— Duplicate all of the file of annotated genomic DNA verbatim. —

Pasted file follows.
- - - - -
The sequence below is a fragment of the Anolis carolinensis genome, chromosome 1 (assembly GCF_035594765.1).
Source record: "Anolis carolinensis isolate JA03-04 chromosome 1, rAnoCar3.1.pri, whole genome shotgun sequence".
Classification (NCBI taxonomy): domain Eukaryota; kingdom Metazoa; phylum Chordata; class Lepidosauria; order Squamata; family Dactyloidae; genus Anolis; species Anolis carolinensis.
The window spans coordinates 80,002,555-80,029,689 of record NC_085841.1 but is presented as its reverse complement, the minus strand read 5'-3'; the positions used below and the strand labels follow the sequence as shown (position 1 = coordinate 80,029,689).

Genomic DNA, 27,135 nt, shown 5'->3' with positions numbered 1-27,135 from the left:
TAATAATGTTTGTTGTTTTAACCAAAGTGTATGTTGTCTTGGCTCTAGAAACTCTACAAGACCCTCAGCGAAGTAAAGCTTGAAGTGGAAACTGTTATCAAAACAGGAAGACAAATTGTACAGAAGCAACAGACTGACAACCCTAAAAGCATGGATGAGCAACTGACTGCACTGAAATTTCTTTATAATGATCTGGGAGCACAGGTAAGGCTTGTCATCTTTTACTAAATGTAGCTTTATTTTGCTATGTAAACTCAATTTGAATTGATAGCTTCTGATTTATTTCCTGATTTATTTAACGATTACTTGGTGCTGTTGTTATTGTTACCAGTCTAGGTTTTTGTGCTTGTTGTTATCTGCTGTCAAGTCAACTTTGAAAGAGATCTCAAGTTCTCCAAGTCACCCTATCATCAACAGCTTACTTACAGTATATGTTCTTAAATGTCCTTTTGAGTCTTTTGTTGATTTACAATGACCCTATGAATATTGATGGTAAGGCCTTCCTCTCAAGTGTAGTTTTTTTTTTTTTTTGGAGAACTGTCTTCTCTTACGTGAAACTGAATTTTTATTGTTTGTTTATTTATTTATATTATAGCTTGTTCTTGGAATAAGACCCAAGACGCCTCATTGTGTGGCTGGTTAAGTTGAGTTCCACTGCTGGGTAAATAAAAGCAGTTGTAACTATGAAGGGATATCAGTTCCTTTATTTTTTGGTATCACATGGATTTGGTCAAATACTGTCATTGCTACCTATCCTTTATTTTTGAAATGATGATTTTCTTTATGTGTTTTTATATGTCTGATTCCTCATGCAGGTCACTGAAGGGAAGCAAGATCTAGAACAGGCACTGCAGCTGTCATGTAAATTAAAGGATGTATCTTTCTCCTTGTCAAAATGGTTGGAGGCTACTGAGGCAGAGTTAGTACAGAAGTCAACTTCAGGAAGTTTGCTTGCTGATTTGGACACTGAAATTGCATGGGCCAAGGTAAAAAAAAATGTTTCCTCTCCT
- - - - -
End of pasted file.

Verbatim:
The sequence below is a fragment of the Anolis carolinensis genome, chromosome 1 (assembly GCF_035594765.1).
Source record: "Anolis carolinensis isolate JA03-04 chromosome 1, rAnoCar3.1.pri, whole genome shotgun sequence".
Classification (NCBI taxonomy): domain Eukaryota; kingdom Metazoa; phylum Chordata; class Lepidosauria; order Squamata; family Dactyloidae; genus Anolis; species Anolis carolinensis.
The window spans coordinates 80,002,555-80,029,689 of record NC_085841.1 but is presented as its reverse complement, the minus strand read 5'-3'; the positions used below and the strand labels follow the sequence as shown (position 1 = coordinate 80,029,689).

Genomic DNA, 27,135 nt, shown 5'->3' with positions numbered 1-27,135 from the left:
TAATAATGTTTGTTGTTTTAACCAAAGTGTATGTTGTCTTGGCTCTAGAAACTCTACAAGACCCTCAGCGAAGTAAAGCTTGAAGTGGAAACTGTTATCAAAACAGGAAGACAAATTGTACAGAAGCAACAGACTGACAACCCTAAAAGCATGGATGAGCAACTGACTGCACTGAAATTTCTTTATAATGATCTGGGAGCACAGGTAAGGCTTGTCATCTTTTACTAAATGTAGCTTTATTTTGCTATGTAAACTCAATTTGAATTGATAGCTTCTGATTTATTTCCTGATTTATTTAACGATTACTTGGTGCTGTTGTTATTGTTACCAGTCTAGGTTTTTGTGCTTGTTGTTATCTGCTGTCAAGTCAACTTTGAAAGAGATCTCAAGTTCTCCAAGTCACCCTATCATCAACAGCTTACTTACAGTATATGTTCTTAAATGTCCTTTTGAGTCTTTTGTTGATTTACAATGACCCTATGAATATTGATGGTAAGGCCTTCCTCTCAAGTGTAGTTTTTTTTTTTTTTTGGAGAACTGTCTTCTCTTACGTGAAACTGAATTTTTATTGTTTGTTTATTTATTTATATTATAGCTTGTTCTTGGAATAAGACCCAAGACGCCTCATTGTGTGGCTGGTTAAGTTGAGTTCCACTGCTGGGTAAATAAAAGCAGTTGTAACTATGAAGGGATATCAGTTCCTTTATTTTTTGGTATCACATGGATTTGGTCAAATACTGTCATTGCTACCTATCCTTTATTTTTGAAATGATGATTTTCTTTATGTGTTTTTATATGTCTGATTCCTCATGCAGGTCACTGAAGGGAAGCAAGATCTAGAACAGGCACTGCAGCTGTCATGTAAATTAAAGGATGTATCTTTCTCCTTGTCAAAATGGTTGGAGGCTACTGAGGCAGAGTTAGTACAGAAGTCAACTTCAGGAAGTTTGCTTGCTGATTTGGACACTGAAATTGCATGGGCCAAGGTAAAAAAAAATGTTTCCTCTCCT